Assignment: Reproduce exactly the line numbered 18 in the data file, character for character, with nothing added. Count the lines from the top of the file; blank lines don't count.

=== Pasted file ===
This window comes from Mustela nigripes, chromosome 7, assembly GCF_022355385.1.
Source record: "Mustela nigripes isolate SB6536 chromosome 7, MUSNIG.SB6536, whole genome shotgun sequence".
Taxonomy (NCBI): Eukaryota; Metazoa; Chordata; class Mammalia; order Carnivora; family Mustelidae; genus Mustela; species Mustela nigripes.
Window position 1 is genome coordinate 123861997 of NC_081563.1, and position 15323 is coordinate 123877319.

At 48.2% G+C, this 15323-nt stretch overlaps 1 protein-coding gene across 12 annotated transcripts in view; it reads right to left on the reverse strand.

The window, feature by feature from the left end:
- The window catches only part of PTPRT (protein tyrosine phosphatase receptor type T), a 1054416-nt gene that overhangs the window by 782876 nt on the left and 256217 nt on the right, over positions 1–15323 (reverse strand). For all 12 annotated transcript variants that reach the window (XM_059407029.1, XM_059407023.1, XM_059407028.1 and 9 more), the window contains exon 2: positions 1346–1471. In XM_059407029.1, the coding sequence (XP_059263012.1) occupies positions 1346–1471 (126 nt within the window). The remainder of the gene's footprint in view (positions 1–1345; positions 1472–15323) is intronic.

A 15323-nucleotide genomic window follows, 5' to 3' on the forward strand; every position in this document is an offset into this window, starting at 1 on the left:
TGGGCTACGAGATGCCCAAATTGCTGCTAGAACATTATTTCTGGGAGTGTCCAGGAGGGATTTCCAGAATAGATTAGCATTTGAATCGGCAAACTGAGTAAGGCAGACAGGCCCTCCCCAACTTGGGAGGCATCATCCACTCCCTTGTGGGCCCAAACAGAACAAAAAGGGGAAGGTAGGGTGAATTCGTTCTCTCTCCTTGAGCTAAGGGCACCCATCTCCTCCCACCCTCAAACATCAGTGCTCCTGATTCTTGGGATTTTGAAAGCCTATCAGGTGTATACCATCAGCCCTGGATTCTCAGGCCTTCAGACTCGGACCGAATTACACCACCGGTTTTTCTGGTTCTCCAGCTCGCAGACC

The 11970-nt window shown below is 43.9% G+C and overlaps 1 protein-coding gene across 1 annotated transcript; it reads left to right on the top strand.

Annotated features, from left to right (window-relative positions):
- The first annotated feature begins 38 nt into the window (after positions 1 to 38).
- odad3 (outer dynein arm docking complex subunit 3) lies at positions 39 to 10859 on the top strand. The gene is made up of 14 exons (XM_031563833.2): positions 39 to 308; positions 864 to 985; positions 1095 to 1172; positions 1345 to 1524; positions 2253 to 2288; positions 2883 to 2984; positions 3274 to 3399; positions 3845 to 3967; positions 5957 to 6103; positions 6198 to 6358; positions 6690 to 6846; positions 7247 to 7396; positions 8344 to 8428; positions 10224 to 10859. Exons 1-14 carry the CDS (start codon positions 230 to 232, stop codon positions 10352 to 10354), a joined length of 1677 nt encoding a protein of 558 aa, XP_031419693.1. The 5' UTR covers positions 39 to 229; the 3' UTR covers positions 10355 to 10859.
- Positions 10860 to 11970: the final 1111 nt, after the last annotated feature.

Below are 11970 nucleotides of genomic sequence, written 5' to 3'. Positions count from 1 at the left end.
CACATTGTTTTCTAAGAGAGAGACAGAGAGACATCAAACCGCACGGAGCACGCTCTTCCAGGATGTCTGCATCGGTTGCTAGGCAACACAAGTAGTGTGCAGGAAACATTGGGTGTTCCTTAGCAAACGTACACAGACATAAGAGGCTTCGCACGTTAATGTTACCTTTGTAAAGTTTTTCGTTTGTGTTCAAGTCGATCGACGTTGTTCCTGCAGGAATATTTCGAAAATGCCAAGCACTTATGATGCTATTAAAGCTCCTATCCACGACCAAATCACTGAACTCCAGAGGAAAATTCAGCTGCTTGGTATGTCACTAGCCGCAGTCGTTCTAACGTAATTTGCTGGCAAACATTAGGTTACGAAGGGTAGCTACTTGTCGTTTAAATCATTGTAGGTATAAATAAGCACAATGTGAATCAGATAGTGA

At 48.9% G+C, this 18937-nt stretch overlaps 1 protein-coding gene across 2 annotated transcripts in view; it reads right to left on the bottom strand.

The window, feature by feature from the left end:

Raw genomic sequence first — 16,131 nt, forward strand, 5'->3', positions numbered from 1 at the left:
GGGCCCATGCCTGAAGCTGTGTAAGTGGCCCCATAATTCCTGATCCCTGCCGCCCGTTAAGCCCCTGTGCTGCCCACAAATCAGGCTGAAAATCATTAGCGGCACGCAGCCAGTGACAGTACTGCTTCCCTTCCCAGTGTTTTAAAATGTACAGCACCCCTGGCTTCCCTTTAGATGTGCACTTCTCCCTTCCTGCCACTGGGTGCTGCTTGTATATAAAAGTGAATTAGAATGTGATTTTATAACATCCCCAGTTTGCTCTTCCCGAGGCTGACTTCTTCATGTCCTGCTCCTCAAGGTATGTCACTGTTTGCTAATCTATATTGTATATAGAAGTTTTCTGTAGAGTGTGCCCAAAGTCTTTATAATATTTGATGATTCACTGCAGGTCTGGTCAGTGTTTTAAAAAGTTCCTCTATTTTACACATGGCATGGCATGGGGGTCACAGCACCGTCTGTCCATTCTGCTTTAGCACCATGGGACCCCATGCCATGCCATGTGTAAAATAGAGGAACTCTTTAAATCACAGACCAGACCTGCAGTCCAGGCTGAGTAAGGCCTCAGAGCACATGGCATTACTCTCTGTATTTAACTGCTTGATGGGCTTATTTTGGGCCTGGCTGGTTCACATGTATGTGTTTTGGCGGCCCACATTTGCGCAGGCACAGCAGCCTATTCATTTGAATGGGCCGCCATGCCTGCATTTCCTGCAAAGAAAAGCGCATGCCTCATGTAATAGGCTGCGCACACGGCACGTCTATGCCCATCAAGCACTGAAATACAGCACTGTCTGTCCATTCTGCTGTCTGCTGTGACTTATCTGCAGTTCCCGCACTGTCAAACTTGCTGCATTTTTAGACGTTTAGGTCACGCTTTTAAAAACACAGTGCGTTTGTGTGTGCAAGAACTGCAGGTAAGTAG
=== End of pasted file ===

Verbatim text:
The window, feature by feature from the left end: